Studies in Public Policy
This 8-credit course is the academic core of the public policy option in the Cornell in Washington Program, and all students who choose this option are required to enroll. The course is cross-listed as Government 4998, AmSt 4998, ALS 4998, PAM 4060, and CAPS 4998.
The purpose of the option is to encourage your in-depth exposure to American public policy, examined through three different lenses.
- You will consider some of the most important explanations for, and evaluations of, the American policy-making process in both your core course and in your electives.
- You will participate in externships which provide access to, and insights into, the world of politics and policy.
- Finally, in the core course you will undertake a substantial piece of original empirical research on American public policy.
The research project may be on any topic related to public policy, broadly defined; however, the specific research question addressed must satisfy two specific criteria.
- The question must involve a general, rather than a particular, result. In other words, the question must involve more than one unique person, process, or program, thereby making it public, as opposed to private, policy. For example, it would be appropriate to ask whether presidents dealing with a Congress controlled by a different political party are relatively unsuccessful in gaining Congressional approval of their legislative initiatives; it would be insufficient to ask whether President Clinton's initiatives fared better with a Democratic congress than with a Republican one (although an examination of the Clinton case might be very useful in addressing the larger question).
- The question must have potential answers that can be evaluated effectively, if imperfectly, by an original analysis of empirical information available during your stay in Washington.
The project will be done in a series of small steps.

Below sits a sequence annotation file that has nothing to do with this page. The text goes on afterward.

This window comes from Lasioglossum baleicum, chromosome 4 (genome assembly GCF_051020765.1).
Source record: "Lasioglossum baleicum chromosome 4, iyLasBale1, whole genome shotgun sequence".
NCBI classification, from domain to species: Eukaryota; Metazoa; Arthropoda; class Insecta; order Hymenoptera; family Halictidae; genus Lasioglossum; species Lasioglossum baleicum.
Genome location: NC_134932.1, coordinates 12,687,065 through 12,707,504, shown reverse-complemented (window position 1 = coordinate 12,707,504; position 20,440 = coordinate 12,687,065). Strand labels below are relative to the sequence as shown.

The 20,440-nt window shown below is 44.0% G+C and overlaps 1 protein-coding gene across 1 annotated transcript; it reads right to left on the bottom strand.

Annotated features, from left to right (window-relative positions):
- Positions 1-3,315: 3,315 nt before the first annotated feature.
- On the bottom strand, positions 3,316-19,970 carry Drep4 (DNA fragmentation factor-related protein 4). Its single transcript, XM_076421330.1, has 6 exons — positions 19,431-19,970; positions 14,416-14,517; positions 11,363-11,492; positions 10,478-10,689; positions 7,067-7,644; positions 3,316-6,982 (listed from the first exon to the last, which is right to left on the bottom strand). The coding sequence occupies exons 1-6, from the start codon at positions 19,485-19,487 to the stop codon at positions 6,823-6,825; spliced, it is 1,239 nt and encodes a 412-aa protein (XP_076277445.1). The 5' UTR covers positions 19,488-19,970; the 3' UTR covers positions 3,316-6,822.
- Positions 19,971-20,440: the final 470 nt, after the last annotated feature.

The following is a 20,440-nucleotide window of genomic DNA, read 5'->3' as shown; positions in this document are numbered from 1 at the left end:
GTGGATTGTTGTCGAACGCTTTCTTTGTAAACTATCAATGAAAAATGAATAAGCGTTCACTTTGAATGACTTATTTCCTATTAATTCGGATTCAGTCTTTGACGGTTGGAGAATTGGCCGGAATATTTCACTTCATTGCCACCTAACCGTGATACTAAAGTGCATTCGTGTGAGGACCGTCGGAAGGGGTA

- First, you will write a short problem statement, describing the initial motivation for the research.
- Second, you will write a short background paper reporting on the essential factual and contextual background necessary to frame a reasonable research question.
- Third, you will review the existing literature and identify the major competing arguments.
- Fourth, you will prepare a specific plan for your original research; while most students choose to do comparative case studies, some do crucial case studies, statistical analyses, and/or simulations.
- Fifth, you will present a preliminary report on the information you have gathered.
- Sixth, you will present a rough draft of the completed project.
- Finally, you will present a final paper.
At every step in the process you will have substantial assistance. Before you undertake each of the steps, the professor will discuss and illustrate in class the purpose of that step and the ways in which it can be accomplished. In addition, you will have a tutor assigned who will be available to meet with you every week to discuss your project and who will provide detailed comments on each piece of your project, as the semester progresses, to assist you in crafting the best project possible.
Ultimately, and critically, the project will be your own. It will be a significant accomplishment of which you can, and will, be justifiably proud. Integrating this achievement with your other courses in Washington and with your externship is precisely what makes the Cornell in Washington
semester the best semester for so many CIW alumni.
Studies in the American Experience
Examples of Prior Topics in Public Policy